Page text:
Mar 6

Mars Comet Impact – A Pattern ?

Category: Atmosphere

The discovery of the Comet C/2013 A1 and its possible impact on Mars, The Chelyabinsk Impact on Feb 15 2013 (injuring over 1500 people) , The two comets Lemmon & PANstarrs gracing the southern skies in March 2013, the near miss by Asteroid DA2012 & the upcoming comet Ison (touted to be the Comet the century) in November 2013, poses a question ?

Is there an increased level of Comet & Asteroid activity and if so, is there a cause for this ?

It is a well known fact that our star, the sun, rises and falls through the Galactic plane every 35 to 4o Million years.  It has been theorized  that as it does so, interaction with nearby stars could be a cause of comets being flung into the inner solar system. However we are currently 2-5 millions into our journey OUT of the plane of The Milky Way and typical transit time into the inner solar system is perhaps Circa one million years.

So why are we apparently seeing more comets and asteroids now than at any time in the past ? The Chelyabinsk impact in Russia in February 2013 has only served to highlight concern about potential impacts on the earth by extraterrestrial bodies. Enough so, that both the US and Russian governments are now expanding the space search programs to look for these potential impactors.

The search for Asteroids has been steadily building since the invention of the telescope 400 years ago. That search has increased exponentially over recent years. Just 10 short years ago, when I co-founded Gove Astronomers in the Northern Territory, Australia, there was no effective program in the southern hemisphere for detecting NEO’s (Near Earth Objects). Now there is a world wide program in place intended to detect objects in the 100 metre plus range (high consequence impacts). This has routinely shown up NEO’s in the 20 to 50 metre class, which in themselves could cause local devastation.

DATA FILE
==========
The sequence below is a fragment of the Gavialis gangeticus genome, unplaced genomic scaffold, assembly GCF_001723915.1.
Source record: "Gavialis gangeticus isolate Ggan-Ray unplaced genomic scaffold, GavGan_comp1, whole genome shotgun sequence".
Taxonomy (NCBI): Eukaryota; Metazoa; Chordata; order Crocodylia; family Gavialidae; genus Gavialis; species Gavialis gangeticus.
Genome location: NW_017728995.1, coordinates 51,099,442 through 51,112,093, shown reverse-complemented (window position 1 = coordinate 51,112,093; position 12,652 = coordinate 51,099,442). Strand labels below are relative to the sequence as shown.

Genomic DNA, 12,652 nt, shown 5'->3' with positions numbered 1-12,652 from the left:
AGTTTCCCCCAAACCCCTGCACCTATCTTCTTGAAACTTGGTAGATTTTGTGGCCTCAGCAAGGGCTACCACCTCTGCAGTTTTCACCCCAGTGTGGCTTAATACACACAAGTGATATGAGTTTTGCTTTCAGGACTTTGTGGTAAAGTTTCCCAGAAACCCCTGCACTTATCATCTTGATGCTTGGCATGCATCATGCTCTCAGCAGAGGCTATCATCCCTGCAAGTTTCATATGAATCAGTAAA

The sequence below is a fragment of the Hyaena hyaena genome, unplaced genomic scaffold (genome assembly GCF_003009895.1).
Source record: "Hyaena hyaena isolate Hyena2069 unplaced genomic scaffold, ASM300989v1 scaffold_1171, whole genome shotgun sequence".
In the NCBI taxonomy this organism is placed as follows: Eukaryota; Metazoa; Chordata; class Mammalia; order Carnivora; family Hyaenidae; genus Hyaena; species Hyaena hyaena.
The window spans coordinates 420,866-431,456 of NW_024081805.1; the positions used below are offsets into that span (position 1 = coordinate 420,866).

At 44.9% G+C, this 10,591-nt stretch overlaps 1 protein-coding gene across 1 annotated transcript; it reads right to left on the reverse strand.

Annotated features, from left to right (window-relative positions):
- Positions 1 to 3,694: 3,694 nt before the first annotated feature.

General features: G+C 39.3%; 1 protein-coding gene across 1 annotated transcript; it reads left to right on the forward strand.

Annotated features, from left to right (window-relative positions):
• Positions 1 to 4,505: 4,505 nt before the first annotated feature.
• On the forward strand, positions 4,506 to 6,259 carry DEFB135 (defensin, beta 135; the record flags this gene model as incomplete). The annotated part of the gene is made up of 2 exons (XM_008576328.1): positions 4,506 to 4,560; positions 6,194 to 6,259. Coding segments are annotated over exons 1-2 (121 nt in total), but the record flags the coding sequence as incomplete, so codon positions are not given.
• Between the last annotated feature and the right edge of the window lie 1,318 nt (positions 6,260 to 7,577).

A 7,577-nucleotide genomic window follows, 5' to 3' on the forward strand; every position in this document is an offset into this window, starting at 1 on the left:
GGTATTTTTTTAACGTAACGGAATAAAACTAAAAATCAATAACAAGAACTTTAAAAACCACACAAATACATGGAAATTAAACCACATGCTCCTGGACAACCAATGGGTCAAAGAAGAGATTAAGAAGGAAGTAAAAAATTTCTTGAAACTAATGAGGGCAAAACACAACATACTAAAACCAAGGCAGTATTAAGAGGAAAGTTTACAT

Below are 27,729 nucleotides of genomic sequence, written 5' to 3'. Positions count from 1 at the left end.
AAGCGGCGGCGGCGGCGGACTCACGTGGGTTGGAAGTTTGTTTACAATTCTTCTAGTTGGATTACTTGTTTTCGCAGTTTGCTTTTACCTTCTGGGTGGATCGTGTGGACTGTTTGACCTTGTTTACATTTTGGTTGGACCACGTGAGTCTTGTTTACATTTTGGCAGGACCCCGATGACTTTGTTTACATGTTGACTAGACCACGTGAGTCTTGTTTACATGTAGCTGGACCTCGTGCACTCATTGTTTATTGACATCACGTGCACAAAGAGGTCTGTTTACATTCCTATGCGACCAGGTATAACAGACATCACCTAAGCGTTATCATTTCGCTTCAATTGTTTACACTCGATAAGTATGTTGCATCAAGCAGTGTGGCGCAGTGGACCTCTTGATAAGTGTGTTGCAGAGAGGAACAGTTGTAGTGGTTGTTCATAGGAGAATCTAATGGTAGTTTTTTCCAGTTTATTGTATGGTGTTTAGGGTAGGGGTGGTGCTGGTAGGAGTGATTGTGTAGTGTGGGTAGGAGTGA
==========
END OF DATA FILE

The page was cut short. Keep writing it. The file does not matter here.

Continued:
So are there more meteors now that in the past, or are we simply more aware of then ? I think this simulation of Asteroid discovery from the 80’s to 2011 in part answers that question. (expand to full screen for best effect !)

So what about comets, are there more of them now than in the past ? Comet hunting has been popular among Astronomers, both professional and Amateur (unpaid) since the first telescopes fell into their hands. With the advent of the all sky surveys such as Linear, Neat and the most recent addition PANstarrs (Giving the name to the exciting comet of March 2013) & the SOHO discovery of sungrazers as they dive into the corona of the sun, the rate of early discovery has increased.

Anecdotal evidence would suggest the rate is increasing: As of January 2011 there are a reported 4,185 known comets of which about 1,500 are Kreutz Sungrazers and about 484 are short-period. This number is steadily increasing. However, this represents only a tiny fraction of the total potential comet population: the reservoir of comet-like bodies in the outer Solar System may number one trillion. (Wikipedia)


While we are discovering and seeing more comets & asteroids now than at any time in the past, this is largely due to the increased rate of discovery, better equipment enabling more people to see faint comets, the pervasive availability of information online and of course the mainstream medias propensity for latching on the sensational stories & beating them up.

So could we be hit by a devastating comet or asteroid in our lifetimes ? Clearly the answer is YES.

Is this any more likely than at anytime in our past history ? Probably NOT.

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